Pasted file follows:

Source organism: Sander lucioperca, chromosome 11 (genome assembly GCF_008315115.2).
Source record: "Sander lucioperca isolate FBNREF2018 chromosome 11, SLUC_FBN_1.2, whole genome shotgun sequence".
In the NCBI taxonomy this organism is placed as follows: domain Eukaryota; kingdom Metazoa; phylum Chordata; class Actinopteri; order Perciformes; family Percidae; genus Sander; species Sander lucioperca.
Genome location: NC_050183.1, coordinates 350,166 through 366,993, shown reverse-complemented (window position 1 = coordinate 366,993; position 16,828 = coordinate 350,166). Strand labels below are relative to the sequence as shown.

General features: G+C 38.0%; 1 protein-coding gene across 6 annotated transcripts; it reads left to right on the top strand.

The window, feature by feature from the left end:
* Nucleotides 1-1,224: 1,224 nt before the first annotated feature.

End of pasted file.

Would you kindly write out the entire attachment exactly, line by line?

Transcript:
Source organism: Sander lucioperca, chromosome 11 (genome assembly GCF_008315115.2).
Source record: "Sander lucioperca isolate FBNREF2018 chromosome 11, SLUC_FBN_1.2, whole genome shotgun sequence".
In the NCBI taxonomy this organism is placed as follows: domain Eukaryota; kingdom Metazoa; phylum Chordata; class Actinopteri; order Perciformes; family Percidae; genus Sander; species Sander lucioperca.
Genome location: NC_050183.1, coordinates 350,166 through 366,993, shown reverse-complemented (window position 1 = coordinate 366,993; position 16,828 = coordinate 350,166). Strand labels below are relative to the sequence as shown.

General features: G+C 38.0%; 1 protein-coding gene across 6 annotated transcripts; it reads left to right on the top strand.

The window, feature by feature from the left end:
* Nucleotides 1-1,224: 1,224 nt before the first annotated feature.